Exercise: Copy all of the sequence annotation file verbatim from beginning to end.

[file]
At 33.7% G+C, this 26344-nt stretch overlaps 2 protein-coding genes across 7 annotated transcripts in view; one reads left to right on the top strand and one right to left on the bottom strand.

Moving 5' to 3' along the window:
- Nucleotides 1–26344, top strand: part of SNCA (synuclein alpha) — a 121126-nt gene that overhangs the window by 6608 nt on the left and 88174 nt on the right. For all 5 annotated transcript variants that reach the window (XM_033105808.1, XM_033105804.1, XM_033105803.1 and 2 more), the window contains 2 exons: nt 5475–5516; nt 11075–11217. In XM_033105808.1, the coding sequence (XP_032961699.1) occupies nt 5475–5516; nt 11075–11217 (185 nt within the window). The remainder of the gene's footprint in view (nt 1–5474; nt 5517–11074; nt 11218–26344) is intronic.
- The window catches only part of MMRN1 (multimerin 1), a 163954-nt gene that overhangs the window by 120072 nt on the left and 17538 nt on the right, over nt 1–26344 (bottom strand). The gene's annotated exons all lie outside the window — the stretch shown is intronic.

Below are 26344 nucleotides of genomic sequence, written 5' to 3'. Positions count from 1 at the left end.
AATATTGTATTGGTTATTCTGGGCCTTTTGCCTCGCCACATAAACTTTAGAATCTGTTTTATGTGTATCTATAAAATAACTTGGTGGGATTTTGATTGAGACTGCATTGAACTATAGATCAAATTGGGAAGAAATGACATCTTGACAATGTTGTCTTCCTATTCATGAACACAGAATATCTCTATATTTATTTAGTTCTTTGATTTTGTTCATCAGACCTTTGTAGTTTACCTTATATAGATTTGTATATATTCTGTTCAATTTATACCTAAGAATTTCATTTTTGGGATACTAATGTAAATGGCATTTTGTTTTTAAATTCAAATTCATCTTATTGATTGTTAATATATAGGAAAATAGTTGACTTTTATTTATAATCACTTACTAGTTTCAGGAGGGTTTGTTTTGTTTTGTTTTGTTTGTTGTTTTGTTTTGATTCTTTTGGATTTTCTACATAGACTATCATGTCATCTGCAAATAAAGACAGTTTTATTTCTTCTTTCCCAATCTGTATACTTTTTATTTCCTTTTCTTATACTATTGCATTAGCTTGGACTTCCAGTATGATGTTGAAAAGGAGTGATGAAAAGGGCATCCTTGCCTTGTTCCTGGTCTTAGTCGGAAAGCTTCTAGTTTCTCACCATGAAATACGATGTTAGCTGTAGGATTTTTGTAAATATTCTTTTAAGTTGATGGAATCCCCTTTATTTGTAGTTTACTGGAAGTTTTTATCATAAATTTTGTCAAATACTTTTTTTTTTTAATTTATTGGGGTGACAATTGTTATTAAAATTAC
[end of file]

At 33.7% G+C, this 26344-nt stretch overlaps 2 protein-coding genes across 7 annotated transcripts in view; one reads left to right on the top strand and one right to left on the bottom strand.

Moving 5' to 3' along the window:
- Nucleotides 1–26344, top strand: part of SNCA (synuclein alpha) — a 121126-nt gene that overhangs the window by 6608 nt on the left and 88174 nt on the right. For all 5 annotated transcript variants that reach the window (XM_033105808.1, XM_033105804.1, XM_033105803.1 and 2 more), the window contains 2 exons: nt 5475–5516; nt 11075–11217. In XM_033105808.1, the coding sequence (XP_032961699.1) occupies nt 5475–5516; nt 11075–11217 (185 nt within the window). The remainder of the gene's footprint in view (nt 1–5474; nt 5517–11074; nt 11218–26344) is intronic.
- The window catches only part of MMRN1 (multimerin 1), a 163954-nt gene that overhangs the window by 120072 nt on the left and 17538 nt on the right, over nt 1–26344 (bottom strand). The gene's annotated exons all lie outside the window — the stretch shown is intronic.

Below are 26344 nucleotides of genomic sequence, written 5' to 3'. Positions count from 1 at the left end.
AATATTGTATTGGTTATTCTGGGCCTTTTGCCTCGCCACATAAACTTTAGAATCTGTTTTATGTGTATCTATAAAATAACTTGGTGGGATTTTGATTGAGACTGCATTGAACTATAGATCAAATTGGGAAGAAATGACATCTTGACAATGTTGTCTTCCTATTCATGAACACAGAATATCTCTATATTTATTTAGTTCTTTGATTTTGTTCATCAGACCTTTGTAGTTTACCTTATATAGATTTGTATATATTCTGTTCAATTTATACCTAAGAATTTCATTTTTGGGATACTAATGTAAATGGCATTTTGTTTTTAAATTCAAATTCATCTTATTGATTGTTAATATATAGGAAAATAGTTGACTTTTATTTATAATCACTTACTAGTTTCAGGAGGGTTTGTTTTGTTTTGTTTTGTTTGTTGTTTTGTTTTGATTCTTTTGGATTTTCTACATAGACTATCATGTCATCTGCAAATAAAGACAGTTTTATTTCTTCTTTCCCAATCTGTATACTTTTTATTTCCTTTTCTTATACTATTGCATTAGCTTGGACTTCCAGTATGATGTTGAAAAGGAGTGATGAAAAGGGCATCCTTGCCTTGTTCCTGGTCTTAGTCGGAAAGCTTCTAGTTTCTCACCATGAAATACGATGTTAGCTGTAGGATTTTTGTAAATATTCTTTTAAGTTGATGGAATCCCCTTTATTTGTAGTTTACTGGAAGTTTTTATCATAAATTTTGTCAAATACTTTTTTTTTTTAATTTATTGGGGTGACAATTGTTATTAAAATTAC